Arranology

Why the News Media Sucks 3: Shoot the Messenger (1)

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Having built a bond of trust between themselves and the American public that seemed to be made of iron and steel, how did the press ever come to the point where no one on either side of the political divide trusts much of anything they say, write, or show?

The answer is one of the 20th century’s greatest ironies: they lost our trust because they insisted on living up to it.

The two most important challenges of the post-WW II US were the Viet Nam War and Richard Nixon’s presidency. The first was based on lies, excused and explained by the sophomoric – not to say childish – Domino Theory, and kept going long after it was clear that it was a monumental bungle because neither Lyndon Johnson nor the people around him – chiefly McNamara – could admit that they’d made a mistake. The second was the nation’s first real experience with quasi-authoritarianism: an imperial president with no conscience and few scruples who was paranoid and semi-delusional. He was a drunk who thought he was above the law, a failure out for revenge on imaginary enemies, and an anal-retentive with an almost psychotic need for rigid controls put into office during a time when the foundations of society were in upheaval and flexibility and patience were what was desperately needed.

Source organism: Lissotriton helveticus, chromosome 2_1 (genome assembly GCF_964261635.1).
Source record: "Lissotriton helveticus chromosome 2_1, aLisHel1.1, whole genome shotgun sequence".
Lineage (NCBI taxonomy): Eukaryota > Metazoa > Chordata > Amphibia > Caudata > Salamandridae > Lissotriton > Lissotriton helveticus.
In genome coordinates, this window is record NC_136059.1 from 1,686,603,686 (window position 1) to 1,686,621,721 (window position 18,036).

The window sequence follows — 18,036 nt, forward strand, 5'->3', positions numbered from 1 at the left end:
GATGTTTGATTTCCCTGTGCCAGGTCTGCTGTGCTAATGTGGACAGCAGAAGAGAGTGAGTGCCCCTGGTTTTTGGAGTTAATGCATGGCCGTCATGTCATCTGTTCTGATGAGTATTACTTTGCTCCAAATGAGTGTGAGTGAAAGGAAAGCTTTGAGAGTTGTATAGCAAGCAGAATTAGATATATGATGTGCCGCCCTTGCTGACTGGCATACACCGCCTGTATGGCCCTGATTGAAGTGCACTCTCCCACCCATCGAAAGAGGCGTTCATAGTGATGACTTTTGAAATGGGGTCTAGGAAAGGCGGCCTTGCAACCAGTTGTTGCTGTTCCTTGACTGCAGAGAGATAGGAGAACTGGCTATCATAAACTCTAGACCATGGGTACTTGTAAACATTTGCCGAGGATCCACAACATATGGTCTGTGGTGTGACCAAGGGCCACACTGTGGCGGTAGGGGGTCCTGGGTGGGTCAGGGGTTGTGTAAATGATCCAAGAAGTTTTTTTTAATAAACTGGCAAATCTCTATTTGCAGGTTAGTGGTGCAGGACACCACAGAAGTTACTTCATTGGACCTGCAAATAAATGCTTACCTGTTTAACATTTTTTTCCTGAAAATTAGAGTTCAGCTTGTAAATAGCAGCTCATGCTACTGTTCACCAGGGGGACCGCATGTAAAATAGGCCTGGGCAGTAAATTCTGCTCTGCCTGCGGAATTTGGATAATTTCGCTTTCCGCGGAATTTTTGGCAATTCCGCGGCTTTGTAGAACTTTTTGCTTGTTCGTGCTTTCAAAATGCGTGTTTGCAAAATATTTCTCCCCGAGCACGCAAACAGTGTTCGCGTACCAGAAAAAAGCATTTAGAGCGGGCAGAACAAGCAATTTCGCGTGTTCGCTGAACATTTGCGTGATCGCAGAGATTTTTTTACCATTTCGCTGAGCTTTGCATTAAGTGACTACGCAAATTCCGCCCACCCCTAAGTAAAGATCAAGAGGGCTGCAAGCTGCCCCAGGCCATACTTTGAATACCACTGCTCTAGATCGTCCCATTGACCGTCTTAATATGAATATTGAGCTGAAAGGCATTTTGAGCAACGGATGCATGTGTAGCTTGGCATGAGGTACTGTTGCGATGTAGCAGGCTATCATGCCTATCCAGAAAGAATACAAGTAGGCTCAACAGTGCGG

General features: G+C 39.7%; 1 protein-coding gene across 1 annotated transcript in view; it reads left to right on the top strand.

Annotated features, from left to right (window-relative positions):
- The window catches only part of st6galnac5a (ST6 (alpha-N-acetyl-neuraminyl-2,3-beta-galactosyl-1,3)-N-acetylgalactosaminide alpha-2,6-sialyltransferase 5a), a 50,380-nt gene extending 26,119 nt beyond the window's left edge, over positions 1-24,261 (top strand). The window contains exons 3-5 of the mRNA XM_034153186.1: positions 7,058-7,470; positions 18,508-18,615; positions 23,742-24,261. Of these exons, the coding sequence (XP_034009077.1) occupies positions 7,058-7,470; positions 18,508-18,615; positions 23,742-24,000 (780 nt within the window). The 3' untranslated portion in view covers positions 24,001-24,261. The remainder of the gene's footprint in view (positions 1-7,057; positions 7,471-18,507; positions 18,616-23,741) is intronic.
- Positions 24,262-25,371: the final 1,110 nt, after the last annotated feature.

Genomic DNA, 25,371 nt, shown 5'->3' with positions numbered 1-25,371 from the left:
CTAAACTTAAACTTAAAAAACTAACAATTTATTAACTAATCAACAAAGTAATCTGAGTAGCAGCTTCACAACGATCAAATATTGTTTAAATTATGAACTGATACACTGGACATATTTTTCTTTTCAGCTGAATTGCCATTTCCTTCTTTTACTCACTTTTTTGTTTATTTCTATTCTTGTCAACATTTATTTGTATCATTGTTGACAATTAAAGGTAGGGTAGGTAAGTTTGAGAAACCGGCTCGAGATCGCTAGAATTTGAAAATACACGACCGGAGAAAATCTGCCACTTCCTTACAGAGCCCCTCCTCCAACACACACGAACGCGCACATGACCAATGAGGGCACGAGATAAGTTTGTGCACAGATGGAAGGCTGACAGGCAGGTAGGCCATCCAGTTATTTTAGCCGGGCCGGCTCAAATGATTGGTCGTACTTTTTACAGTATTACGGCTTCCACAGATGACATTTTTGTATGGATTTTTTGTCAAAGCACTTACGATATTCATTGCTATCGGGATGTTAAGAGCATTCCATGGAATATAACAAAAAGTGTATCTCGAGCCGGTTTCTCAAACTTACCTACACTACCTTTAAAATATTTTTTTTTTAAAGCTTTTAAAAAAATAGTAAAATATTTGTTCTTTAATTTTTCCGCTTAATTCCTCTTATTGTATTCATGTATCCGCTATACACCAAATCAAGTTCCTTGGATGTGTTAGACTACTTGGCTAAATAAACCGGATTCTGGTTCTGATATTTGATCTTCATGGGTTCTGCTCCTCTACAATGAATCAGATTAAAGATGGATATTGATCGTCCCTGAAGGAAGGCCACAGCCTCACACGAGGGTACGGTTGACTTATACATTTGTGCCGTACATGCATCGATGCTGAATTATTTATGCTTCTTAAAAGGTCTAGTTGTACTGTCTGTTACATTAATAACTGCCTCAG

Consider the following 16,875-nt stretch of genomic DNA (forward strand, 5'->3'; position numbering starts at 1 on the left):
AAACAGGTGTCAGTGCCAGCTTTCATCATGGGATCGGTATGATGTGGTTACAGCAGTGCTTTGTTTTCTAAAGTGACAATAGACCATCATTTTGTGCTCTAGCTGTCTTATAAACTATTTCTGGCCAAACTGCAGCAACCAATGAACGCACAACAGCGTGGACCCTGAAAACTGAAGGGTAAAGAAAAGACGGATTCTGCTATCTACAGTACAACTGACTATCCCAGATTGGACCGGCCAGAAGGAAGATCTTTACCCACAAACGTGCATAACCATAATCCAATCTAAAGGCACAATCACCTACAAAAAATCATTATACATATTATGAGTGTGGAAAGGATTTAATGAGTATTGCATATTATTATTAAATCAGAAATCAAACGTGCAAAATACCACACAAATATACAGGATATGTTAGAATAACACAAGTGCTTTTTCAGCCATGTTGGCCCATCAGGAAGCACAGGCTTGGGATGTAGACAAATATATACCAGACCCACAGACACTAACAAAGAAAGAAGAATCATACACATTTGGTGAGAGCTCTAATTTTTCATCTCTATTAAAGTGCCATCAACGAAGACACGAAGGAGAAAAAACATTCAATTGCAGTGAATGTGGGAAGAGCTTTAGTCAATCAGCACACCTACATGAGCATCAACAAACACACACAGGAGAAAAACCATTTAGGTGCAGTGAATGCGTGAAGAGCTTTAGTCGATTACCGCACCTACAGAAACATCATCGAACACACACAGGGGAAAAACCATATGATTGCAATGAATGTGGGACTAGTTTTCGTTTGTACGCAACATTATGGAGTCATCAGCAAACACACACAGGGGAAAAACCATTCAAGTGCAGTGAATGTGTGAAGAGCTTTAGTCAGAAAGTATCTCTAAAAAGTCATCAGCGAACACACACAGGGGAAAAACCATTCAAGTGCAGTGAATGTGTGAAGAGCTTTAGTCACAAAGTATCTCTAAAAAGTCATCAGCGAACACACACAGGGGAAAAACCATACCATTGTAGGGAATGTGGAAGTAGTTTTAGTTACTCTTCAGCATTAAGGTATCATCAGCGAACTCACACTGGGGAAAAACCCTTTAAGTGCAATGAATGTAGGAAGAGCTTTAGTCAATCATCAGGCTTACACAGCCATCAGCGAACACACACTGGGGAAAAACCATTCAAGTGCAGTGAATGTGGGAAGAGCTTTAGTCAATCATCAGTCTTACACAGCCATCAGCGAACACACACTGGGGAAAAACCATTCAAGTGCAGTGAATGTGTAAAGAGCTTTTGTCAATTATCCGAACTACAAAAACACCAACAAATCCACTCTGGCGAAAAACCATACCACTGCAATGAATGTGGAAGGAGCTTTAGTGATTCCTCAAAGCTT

As voters, we blew that election Big Time. Instead of pitying Queeg and sending him to the showers, we put him in charge of the whole shebang.

In both cases, it was left to the American press to make it clear what a mess we’d made, and in both cases they did, coming through for us with flying colors.

For which we never forgave them.

Viet Nam

Not that they started out as heroes. In the beginning, they bought the Johnson Administration line that Tonkin Gulf and the Communist hunger for world domination left us little choice but to “help” Southeast Asia stave off the Commie menace. That the former might have been a scam and the latter a fantasy didn’t occur to them for quite some time.

Tonkin Gulf

All unnecessary wars need an excuse. What we learned in the case of the Viet Nam War was that that excuse didn’t have to be valid. It didn’t even have to be real.

The official story was that North Vietnamese torpedo boats launched an “unprovoked attack” against a U.S. destroyer on “routine patrol” in the Tonkin Gulf on Aug. 2 — and that North Vietnamese PT boats followed up with a “deliberate attack” on a pair of U.S. ships two days later.

The truth was very different.

Rather than being on a routine patrol Aug. 2, the U.S. destroyer Maddox was actually engaged in aggressive intelligence-gathering maneuvers — in sync with coordinated attacks on North Vietnam by the South Vietnamese navy and the Laotian air force.

“The day before, two attacks on North Vietnam…had taken place,” writes scholar Daniel C. Hallin. Those assaults were “part of a campaign of increasing military pressure on the North that the United States had been pursuing since early 1964.”

On the night of Aug. 4, the Pentagon proclaimed that a second attack by North Vietnamese PT boats had occurred earlier that day in the Tonkin Gulf — a report cited by President Johnson as he went on national TV that evening to announce a momentous escalation in the war: air strikes against North Vietnam.

But Johnson ordered U.S. bombers to “retaliate” for a North Vietnamese torpedo attack that never happened.

Which didn’t prevent the press from reporting them as if they had.